Film: Elvis & Nixon
Director: Liza Johnson
Primary Cast: Michael Shannon, Alex Pettyfer, Kevin Spacey, Colin Hanks, Evan Peters, Johnny Knoxville, Sky Ferreira
US Release Date: 22 April 2016
It’s December 1970, and Elvis Presley (Shannon) is (possibly) quite disturbed by the direction in which his country is heading. So, in an attempt to become an undercover “federal agent at large” for the Bureau of Narcotics and Dangerous Drugs—and to (possibly) help the US in the process—Elvis travels to DC with his friend, Jerry Schilling (Pettyfer). In LA, Elvis and Jerry meet up with another old friend, Sonny (Knoxville) and make their way to the White House to deliver a letter that Elvis has written to President Nixon (Spacey).
Thanks largely to Nixon administration members Egil Krogh (Hanks) and Dwight Chapin (Peters), Elvis’s letter makes its way to Nixon. Though the president is reluctant to meet with a figure like Elvis, persistence, persuasion, and celebrity eventually win out, and The King gets his meeting (as well as a badge to show for it).
Liza Johnson’s film inspired by a photograph depicting Elvis and Nixon—and by the strange meeting behind it— is an odd, partially historical comedy that is as baffling as it is amusing. Anchored by a mostly pleasant, occasionally absurd, and ever-so-slightly dark sense of humor—and elevated considerably by the presence of Michael Shannon—Elvis & Nixon makes for a mostly enjoyable movie-watching experience. That said, the film suffers from a lack of substance, and it often wanders without clear direction. It’s not a bad way to spend 90 minutes, but Johnson’s take on the meeting of two icons also fades from memory without leaving much of a mark.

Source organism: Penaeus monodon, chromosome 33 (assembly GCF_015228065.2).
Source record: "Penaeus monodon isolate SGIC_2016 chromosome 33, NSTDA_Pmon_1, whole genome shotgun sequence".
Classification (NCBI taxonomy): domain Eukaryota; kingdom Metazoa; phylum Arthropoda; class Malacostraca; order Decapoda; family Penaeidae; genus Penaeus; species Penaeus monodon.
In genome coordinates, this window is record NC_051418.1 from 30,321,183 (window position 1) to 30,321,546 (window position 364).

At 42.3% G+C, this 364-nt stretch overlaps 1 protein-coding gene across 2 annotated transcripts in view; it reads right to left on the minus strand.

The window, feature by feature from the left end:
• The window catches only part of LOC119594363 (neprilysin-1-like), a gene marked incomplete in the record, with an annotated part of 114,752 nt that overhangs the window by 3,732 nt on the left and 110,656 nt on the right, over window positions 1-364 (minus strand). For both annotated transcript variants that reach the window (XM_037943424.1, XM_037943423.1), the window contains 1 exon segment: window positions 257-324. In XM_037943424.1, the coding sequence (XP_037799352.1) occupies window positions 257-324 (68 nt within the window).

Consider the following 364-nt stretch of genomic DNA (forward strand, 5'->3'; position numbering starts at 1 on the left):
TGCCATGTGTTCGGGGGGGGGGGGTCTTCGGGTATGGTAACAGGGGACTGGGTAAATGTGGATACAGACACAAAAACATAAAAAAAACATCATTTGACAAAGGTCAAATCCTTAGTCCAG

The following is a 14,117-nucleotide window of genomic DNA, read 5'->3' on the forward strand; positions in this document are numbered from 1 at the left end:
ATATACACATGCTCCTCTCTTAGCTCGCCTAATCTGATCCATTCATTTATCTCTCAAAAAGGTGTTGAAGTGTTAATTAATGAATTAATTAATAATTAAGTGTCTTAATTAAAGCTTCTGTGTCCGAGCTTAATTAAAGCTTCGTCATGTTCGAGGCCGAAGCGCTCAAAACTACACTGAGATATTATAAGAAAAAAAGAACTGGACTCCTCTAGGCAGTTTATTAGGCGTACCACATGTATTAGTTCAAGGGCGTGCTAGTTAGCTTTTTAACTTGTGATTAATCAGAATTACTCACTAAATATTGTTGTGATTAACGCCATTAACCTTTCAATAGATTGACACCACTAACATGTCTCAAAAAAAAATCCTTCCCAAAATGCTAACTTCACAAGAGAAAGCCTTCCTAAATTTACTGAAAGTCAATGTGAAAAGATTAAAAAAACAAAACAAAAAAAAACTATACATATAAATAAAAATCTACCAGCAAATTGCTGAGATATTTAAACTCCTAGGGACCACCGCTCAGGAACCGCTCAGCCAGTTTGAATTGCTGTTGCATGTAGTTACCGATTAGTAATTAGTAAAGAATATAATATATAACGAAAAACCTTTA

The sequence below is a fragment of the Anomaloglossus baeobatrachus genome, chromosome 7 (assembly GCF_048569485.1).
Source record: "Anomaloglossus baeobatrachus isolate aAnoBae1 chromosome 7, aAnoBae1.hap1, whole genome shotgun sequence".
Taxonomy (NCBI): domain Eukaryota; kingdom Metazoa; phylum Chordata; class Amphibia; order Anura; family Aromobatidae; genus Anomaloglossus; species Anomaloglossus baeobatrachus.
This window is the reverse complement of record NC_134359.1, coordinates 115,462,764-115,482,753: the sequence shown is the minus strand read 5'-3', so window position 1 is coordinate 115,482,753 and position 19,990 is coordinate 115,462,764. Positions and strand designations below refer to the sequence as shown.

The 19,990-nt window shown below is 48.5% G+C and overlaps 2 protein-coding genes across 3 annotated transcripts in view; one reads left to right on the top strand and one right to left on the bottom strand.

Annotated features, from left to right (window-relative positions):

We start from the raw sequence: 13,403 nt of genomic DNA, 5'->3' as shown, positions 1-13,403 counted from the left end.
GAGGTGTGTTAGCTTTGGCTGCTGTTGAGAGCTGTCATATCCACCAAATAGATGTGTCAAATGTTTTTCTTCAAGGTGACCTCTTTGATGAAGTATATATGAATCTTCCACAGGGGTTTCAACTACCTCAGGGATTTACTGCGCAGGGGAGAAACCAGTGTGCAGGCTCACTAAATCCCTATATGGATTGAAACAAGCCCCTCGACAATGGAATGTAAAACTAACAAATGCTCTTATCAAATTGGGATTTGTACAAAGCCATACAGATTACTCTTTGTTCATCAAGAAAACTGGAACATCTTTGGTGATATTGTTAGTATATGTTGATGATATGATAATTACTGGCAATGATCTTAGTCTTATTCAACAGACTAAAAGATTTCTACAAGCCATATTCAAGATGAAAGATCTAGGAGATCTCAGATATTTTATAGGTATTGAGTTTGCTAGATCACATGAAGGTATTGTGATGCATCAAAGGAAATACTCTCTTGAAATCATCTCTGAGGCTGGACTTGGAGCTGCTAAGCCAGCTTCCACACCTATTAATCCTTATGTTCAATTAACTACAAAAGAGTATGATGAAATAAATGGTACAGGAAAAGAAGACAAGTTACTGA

I don’t know how historically inaccurate or accurate the film is, but that doesn’t really matter. Elvis & Nixon lives in a complex space that combines history with myth, speculation, and comedy. As ignorant as I am of the time in which the film is set, it was never less than clear to me that a good deal of creative invention went into the writing of Elvis & Nixon. The film’s off-kilter tone, its sense of humor, and even its casting choices all signal that it exists well within the realm of fiction—despite any truths it may contain.
That said, I remain unable to say whether knowledge of what it was like to exist in a world where Elvis or Nixon was ubiquitous in American popular culture would damage or improve the film. My instincts say that personal memories of a time when either figure was relevant would certainly inform a viewer’s experience of the film, but I do not know precisely how they would do so. Elvis is little more than a name to me, and I was only a toddler with Nixon died in 1994. So any image I have of Elvis and Nixon is as flat, as colorless, and as incomplete as the photograph at the heart of the film. But perhaps that’s true for most viewers (whether they’d like to admit it or not).
As I’ve already indicated, there is something slightly off about Elvis & Nixon. In this case, “off” is not necessarily a bad thing, but it does impact how the film is experienced regardless. For instance, as pleasant as watching the film can be, it is also quite puzzling. Lurking behind just about every important scene in the film is the question of why it was made. Whose idea was this? Why did they want to tell this story? Who wanted fund it? Was it all just an excuse to let Spacey air out his Nixon voice for a bit? And who on earth decided to cast Michael Shannon? And so on, and so forth. The unspoken (but not unseen) absurdities of the film do feed into its comedic mode, but they also have the potential to distract viewers from its characters and their respective journeys. Consequently, viewers who embrace the somewhat bizarre tilt to Johnson’s film will have a much better time watching it than those who don’t.